AMC plans to turn the final half-season of “Mad Men” into a nationwide cultural event.
No less than eight cultural institutions in three cities are planning “Mad Men”-related events and exhibitions to usher in, and run concurrently with, the show’s last seven episodes. The episodes begin airing on AMC on Sunday, April 5, at 10 Eastern. They wind up on May 17 -- ending this acclaimed series after seven seasons.
Never before has a TV series said good-bye with this level of publicity support from the nation’s cultural establishment. AMC announced this rundown on Wednesday.
The end of “Mad Men” will be accompanied by events and exhibitions staged by the Museum of the Moving Image in Queens, the Film Society of Lincoln Center, the New York Public Library, the Museum of Jewish Heritage in lower Manhattan, BAMcinématik at the Brooklyn Academy of Music, the 92nd Street Y on Manhattan’s Upper East Side, the Smithsonian in Washington and the Los Angeles County Museum of Art.
The events include screenings and on-stage appearances by series creator Matthew Weiner -- sometimes solo and sometimes accompanied by various cast members. In addition, costumes and dozens of other artifacts related to the production of “Mad Men” will be on view at both the MMI and the Smithsonian. Details are available for at least some of these events on the various Web sites for these institutions.
It all adds up to a highfalutin sendoff. Does this show deserve all the attention from so many august institutions? Maybe yes and maybe no. Some people might decry all the museum exhibitions and live events with a dismissive statement such as: “For heaven’s sake, it’s just a TV show. Get over it.
Others might say: “But it’s a great TV show, and the elements of its production seem well worth showcasing in museums -- particularly one [the MMI] devoted to film and television production and another [the Smithsonian] dedicated, at least in part, to exhibiting outstanding examples of the nation’s pop-cultural history.”
I’ll say this about exhibitions of this type: I was fortunate enough to go and see the exhibition of “Downton Abbey” costumes and related objects at Delaware’s Winterthur museum last summer and it was well worth the trip -- a very fun, very educational experience that greatly expanded my own personal knowledge about the great care and diligence that goes into getting the details right on a high-quality TV show such as this.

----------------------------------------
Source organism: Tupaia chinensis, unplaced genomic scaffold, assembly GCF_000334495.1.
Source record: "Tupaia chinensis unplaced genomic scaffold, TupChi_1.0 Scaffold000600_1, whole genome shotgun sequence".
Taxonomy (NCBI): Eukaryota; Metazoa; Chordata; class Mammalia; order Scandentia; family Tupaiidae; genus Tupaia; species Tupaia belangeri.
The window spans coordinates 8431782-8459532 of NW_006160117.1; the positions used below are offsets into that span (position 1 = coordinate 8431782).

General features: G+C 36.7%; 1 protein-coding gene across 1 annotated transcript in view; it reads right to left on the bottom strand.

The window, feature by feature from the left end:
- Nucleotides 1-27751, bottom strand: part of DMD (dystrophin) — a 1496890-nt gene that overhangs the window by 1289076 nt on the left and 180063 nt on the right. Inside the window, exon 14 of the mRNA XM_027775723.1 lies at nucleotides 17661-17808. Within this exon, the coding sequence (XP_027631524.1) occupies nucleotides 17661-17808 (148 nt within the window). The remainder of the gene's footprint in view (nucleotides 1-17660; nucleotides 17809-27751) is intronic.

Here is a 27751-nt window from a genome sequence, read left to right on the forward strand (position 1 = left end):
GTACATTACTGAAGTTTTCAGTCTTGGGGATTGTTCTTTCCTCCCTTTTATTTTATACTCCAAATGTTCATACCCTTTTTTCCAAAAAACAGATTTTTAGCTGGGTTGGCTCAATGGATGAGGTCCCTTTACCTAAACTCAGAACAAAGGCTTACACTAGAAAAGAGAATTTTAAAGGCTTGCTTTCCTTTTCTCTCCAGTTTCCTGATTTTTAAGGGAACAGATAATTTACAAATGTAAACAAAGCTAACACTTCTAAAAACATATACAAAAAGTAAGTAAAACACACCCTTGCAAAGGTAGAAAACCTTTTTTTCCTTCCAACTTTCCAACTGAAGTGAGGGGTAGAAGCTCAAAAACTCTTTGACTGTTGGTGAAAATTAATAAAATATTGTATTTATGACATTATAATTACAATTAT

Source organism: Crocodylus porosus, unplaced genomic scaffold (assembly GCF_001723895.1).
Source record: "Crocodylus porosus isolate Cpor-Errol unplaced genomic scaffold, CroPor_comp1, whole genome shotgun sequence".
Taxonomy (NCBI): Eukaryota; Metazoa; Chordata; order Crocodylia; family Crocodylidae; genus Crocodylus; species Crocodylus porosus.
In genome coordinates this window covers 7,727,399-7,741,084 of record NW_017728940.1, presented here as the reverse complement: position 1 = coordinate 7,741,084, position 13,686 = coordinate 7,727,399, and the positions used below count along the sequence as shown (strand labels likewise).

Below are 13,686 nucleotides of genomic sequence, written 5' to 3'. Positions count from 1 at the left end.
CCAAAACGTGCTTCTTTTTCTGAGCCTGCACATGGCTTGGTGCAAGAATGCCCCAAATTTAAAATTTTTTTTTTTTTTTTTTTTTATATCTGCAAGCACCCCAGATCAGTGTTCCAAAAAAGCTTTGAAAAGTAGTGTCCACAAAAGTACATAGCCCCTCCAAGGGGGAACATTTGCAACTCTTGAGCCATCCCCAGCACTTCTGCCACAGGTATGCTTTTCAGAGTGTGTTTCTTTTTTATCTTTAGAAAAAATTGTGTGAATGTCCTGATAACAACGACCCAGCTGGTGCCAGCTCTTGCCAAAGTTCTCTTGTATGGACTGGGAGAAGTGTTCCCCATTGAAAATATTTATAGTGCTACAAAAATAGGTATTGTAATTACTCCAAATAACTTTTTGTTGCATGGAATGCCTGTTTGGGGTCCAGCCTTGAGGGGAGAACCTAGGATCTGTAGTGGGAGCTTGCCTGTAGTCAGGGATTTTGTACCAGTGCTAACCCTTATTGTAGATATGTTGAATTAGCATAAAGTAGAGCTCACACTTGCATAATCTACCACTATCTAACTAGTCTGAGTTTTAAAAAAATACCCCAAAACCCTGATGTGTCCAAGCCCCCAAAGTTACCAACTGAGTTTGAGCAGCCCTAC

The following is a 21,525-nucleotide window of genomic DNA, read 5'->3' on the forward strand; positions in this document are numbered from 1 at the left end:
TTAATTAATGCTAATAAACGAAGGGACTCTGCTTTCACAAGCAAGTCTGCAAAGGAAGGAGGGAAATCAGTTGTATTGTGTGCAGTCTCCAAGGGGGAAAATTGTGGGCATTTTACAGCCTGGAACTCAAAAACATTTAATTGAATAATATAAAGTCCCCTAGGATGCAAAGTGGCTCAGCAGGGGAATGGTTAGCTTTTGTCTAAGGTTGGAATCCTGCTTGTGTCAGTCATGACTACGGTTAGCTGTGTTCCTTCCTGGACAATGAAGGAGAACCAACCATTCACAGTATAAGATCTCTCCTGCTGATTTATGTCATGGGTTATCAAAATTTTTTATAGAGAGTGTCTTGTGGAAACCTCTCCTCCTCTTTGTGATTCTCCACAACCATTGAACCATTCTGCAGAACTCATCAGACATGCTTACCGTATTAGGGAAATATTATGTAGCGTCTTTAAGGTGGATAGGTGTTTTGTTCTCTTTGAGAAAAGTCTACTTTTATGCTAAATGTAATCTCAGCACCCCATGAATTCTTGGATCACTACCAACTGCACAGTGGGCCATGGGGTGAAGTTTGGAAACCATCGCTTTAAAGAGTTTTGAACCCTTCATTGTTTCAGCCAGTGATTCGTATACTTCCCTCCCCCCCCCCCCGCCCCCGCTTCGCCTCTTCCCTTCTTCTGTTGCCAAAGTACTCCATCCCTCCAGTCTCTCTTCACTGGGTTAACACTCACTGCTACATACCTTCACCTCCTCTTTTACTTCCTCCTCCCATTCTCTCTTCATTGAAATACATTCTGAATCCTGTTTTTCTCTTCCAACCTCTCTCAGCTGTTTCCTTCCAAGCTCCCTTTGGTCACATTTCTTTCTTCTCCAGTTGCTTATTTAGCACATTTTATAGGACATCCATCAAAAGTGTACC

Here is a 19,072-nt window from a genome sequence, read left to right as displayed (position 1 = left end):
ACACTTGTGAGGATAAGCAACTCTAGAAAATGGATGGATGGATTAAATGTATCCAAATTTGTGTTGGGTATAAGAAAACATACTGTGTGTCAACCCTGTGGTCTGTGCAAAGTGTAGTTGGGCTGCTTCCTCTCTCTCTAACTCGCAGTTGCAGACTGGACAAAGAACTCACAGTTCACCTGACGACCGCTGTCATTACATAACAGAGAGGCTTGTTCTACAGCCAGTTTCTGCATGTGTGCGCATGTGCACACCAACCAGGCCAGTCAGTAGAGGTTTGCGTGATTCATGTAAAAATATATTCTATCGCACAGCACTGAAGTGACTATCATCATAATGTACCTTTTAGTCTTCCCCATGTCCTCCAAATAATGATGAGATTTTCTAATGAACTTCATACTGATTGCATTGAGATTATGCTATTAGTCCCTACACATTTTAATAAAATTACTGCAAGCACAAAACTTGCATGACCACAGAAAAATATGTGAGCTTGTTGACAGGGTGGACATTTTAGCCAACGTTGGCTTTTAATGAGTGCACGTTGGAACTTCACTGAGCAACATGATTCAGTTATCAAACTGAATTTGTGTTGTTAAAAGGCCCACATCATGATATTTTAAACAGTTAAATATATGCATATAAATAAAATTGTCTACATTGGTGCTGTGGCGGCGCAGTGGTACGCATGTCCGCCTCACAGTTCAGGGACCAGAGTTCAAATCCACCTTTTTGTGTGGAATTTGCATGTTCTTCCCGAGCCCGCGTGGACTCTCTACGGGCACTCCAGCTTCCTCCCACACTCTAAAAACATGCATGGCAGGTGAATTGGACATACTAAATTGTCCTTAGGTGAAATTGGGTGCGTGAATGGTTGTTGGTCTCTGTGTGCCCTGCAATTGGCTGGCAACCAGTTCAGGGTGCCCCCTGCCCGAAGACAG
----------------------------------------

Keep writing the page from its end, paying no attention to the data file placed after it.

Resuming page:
On that basis, I look forward to seeing the “Mad Men” exhibition at the Museum of the Moving Image. Opening March 14 and running until June 14, this MMI exhibition, titled “Matthew Weiner’s ‘Mad Men’,” is a large-scale show. It will feature more than 25 costumes, actual sets from the show, hundreds of props and many other items related to the production of “Mad Men.” I think it’ll be great.
As for “Mad Men” itself, few would deny this show’s importance in the recent history of television. It is a prime example of the high standards in production quality that a growing number of outstanding TV shows are achieving these days -- the ones that have so many people declaring the current era (going back about 10 years or more) as a new Golden Age of Television. Whenever anyone utters that phrase, the words “Mad Men” are never too far away.
With just seven episodes, the final half-season of “Mad Men” will be over in the blink of an eye. They should be savored right up until the end.
Forget the Debbie Downers. This show deserves a unique sendoff and events that will mark it's place in media history. Matt Weiner did one of the best producing jobs in industry history in recreating the ad scene on Madison Ave and the drams that emanated from it. Not just the big ideas but the daily grind of life in an ad agency at that time in history. All I can say to the cast, crew and AMC is thanks for the great content.
Mad Men is more than a cultural event representation. It changed the world forever and no one has ever represented the ad biz in NYC as Matt Weiner has.
Paula, it was amazing how he captured it all. I was not there until 1980 but my brother-in-law was. It was uncanny how perfect the sets were.